The influential sister of North Korean leader Kim Jong Un says her country is willing to resume talks with South Korea if it doesn't provoke the North with 'hostile policies and double standards'.
Kim Yo Jong's statement was a response to renewed calls by South Korean President Moon Jae-in for a declaration to end the 1950-53 Korean War as a way to bring back peace. Her proposal also came days after North Korea performed its first missile tests in six months and South Korea performed its first test of a submarine-launched missile.
"If (South) Korea distances itself from the past when it provoked us and criticised us at every step with its double standards and restores sincerity in its words and actions and abandons its hostility, we would then be willing to resume close communication and engage in constructive discussions about restoring and developing relations," Kim Yo Jong said.
Her comments were a contrast to an earlier statement by a senior North Korean diplomat that the end-of-war declaration could be used as a "smokescreen covering up the US hostile policy" against the North.
Vice Foreign Minister Ri Thae Song said US weapons and troops deployed in South Korea and its vicinity and regular military drills in the region "all point to the US hostile policy toward (North Korea) getting vicious day by day."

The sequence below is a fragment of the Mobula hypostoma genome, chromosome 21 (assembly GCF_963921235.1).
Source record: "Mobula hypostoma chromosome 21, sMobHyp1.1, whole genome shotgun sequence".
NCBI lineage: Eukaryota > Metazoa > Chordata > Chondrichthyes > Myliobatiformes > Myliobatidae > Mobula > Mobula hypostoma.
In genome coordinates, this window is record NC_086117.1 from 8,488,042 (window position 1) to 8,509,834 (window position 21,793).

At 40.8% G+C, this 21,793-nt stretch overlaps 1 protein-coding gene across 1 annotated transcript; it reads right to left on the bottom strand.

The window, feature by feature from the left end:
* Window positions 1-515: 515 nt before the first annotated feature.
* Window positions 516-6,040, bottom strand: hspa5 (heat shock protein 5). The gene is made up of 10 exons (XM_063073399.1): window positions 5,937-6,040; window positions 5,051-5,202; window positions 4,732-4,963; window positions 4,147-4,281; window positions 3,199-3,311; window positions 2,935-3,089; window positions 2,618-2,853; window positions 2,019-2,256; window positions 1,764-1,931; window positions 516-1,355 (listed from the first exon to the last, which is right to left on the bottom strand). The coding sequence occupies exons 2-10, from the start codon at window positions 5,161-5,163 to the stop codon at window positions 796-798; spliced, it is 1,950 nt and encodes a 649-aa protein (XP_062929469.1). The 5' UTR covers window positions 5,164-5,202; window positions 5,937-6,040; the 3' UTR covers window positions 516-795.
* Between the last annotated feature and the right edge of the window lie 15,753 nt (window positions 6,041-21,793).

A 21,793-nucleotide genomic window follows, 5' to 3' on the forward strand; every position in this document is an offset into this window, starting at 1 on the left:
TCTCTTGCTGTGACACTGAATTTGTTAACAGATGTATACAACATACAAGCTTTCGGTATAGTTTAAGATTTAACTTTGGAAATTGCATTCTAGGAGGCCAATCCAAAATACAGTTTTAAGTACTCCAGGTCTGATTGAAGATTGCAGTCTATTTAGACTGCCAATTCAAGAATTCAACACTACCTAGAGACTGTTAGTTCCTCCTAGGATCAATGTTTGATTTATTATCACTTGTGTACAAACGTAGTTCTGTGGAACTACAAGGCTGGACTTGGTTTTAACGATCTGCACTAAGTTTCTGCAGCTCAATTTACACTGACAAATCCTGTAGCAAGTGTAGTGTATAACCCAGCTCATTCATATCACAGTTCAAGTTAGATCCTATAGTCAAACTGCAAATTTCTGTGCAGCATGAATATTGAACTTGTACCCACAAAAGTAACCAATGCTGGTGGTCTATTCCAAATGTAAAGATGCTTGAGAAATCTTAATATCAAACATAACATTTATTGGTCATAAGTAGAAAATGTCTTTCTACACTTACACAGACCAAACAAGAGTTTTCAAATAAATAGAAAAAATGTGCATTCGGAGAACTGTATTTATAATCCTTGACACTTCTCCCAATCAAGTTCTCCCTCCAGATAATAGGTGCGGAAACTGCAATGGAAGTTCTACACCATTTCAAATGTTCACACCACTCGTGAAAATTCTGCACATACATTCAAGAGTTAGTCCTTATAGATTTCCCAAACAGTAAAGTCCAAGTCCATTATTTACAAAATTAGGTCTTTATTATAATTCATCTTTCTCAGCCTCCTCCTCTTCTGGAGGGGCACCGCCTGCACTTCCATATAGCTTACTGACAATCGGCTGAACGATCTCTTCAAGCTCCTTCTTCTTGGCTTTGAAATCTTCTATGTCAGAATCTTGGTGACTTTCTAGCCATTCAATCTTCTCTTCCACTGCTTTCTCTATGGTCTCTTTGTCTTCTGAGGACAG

In a response to Ri's statement, South Korea's Unification Ministry said it'll continue its efforts to adopt the end-of-the war declaration and strengthen cooperation with related countries. Cha Duck Chul, a deputy ministry spokesman, said declaring the war's end would be "a very meaningful step" as it could be a starting point for peace negotiations and denuclearisation on the peninsula.
The Korean War ended with an armistice, not a peace treaty, leaving the peninsula in a technical state of war.
Both Koreas called for an end-of-war declaration to be made and a peace treaty to be signed during the period of diplomacy with the United States that began in 2018, and there was speculation then-President Donald Trump might announce the war's end in early 2019 to convince North Korean leader Kim Jong Un to commit to denuclearisation.
However, the diplomacy faded to a stalemate over easing economic sanctions in return for North Korea denuclearising.
In recent months, Kim has warned that North Korea would bolster its nuclear arsenal and introduce more sophisticated weapons systems unless the United States drops its hostile policy. Last week, North Korea conducted its first cruise and ballistic missile tests since March, demonstrating its ability to launch attacks on South Korea and Japan, two key US allies where a total of 80,000 American soldiers are stationed.
Australian Associated Press